Following up Borat, Sacha Baron Cohen returned to shock and awe audiences with his outrageous character Brüno, an übergay Austrian fashionista. The film satirizes celebrity and homophobia as it documents Brüno's attempts to become famous and was previously reviewed.
Upon a second viewing, Brüno still offers plenty laughs, although certainly less are derived from being utterly stunned by what is taking place on screen. This allows the brain to get a better sense of what's going on and appreciate it; however, the satire still falls flat at times.
When the Blu-ray disc starts up, the first menu inquires if you want enhanced commentary, a PiP feature with Baron Cohen and director Larry Miller. They reveal making-of secrets, and at times, their discussions become so involved they pause the film to complete the stories, adding 26 minutes to the run time. It's a shame they don't record the film being made (or maybe they just keep it to themselves) because their stories are very compelling as they talk about evading the authorities to keep Baron Cohen from getting arrested and dealing with situations that could quickly turn violent.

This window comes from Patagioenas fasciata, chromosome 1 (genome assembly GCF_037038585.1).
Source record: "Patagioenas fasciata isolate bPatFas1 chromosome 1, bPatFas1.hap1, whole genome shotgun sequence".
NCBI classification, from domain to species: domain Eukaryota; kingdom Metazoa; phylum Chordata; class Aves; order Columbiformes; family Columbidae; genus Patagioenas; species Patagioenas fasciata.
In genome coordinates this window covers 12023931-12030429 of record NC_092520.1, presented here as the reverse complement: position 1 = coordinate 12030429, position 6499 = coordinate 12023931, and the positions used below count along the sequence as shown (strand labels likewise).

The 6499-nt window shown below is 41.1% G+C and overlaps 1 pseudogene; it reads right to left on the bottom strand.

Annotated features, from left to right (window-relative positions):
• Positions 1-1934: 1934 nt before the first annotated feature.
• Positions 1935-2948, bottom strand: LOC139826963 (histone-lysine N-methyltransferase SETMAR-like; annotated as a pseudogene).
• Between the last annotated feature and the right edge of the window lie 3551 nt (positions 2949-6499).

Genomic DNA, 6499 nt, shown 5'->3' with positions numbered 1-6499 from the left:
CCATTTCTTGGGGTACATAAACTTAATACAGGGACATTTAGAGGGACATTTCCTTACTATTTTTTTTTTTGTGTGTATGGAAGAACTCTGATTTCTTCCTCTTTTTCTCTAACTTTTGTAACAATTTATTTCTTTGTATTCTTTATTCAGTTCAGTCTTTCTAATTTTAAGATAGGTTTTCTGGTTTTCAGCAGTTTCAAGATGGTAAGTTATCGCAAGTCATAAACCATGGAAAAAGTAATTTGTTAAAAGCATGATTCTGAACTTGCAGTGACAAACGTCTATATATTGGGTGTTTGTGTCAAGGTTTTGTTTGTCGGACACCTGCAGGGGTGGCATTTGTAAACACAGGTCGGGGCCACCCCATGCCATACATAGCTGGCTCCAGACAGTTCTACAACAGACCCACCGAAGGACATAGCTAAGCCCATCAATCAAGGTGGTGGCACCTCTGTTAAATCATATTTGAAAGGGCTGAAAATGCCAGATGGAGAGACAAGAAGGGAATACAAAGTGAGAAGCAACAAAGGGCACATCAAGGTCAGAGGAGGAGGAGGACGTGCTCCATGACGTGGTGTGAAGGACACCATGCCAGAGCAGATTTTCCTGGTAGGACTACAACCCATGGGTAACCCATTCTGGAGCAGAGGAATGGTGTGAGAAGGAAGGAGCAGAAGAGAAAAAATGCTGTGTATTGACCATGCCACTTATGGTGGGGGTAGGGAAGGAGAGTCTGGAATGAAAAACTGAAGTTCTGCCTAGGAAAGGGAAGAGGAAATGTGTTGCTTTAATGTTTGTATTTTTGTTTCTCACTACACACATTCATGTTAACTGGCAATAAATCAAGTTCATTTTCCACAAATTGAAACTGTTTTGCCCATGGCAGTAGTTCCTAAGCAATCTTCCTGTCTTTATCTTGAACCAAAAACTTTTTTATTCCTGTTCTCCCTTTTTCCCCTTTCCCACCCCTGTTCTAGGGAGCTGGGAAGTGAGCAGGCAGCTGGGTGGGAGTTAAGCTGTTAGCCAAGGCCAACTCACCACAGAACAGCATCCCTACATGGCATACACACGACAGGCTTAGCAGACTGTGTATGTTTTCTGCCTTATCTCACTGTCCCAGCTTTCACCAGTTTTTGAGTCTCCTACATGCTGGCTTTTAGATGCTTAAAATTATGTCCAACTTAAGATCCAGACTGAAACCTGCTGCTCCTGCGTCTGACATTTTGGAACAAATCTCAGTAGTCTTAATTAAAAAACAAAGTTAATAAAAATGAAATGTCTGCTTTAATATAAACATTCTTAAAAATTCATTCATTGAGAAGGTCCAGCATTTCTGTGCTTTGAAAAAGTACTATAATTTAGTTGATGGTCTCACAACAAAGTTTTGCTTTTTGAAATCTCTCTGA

Because of some of the guerrilla tactics involved, high definition doesn’t necessarily serve the consumer much better than DVD. The video is presented in 1080p in an aspect ratio of 1.85:1, but the different source formats and uncontrollable light sources create quite a variance in quality, although it all works in the context of the film.
When in controlled setting, the video looks very good. The colors are vibrant, especially the primary ones. Flesh tones look accurate, although some viewers won't realize it as they cover their eyes or look away when there's too much flesh on the screen. The details and textures are clear and distinct, which help bring to life Brüno's outfits.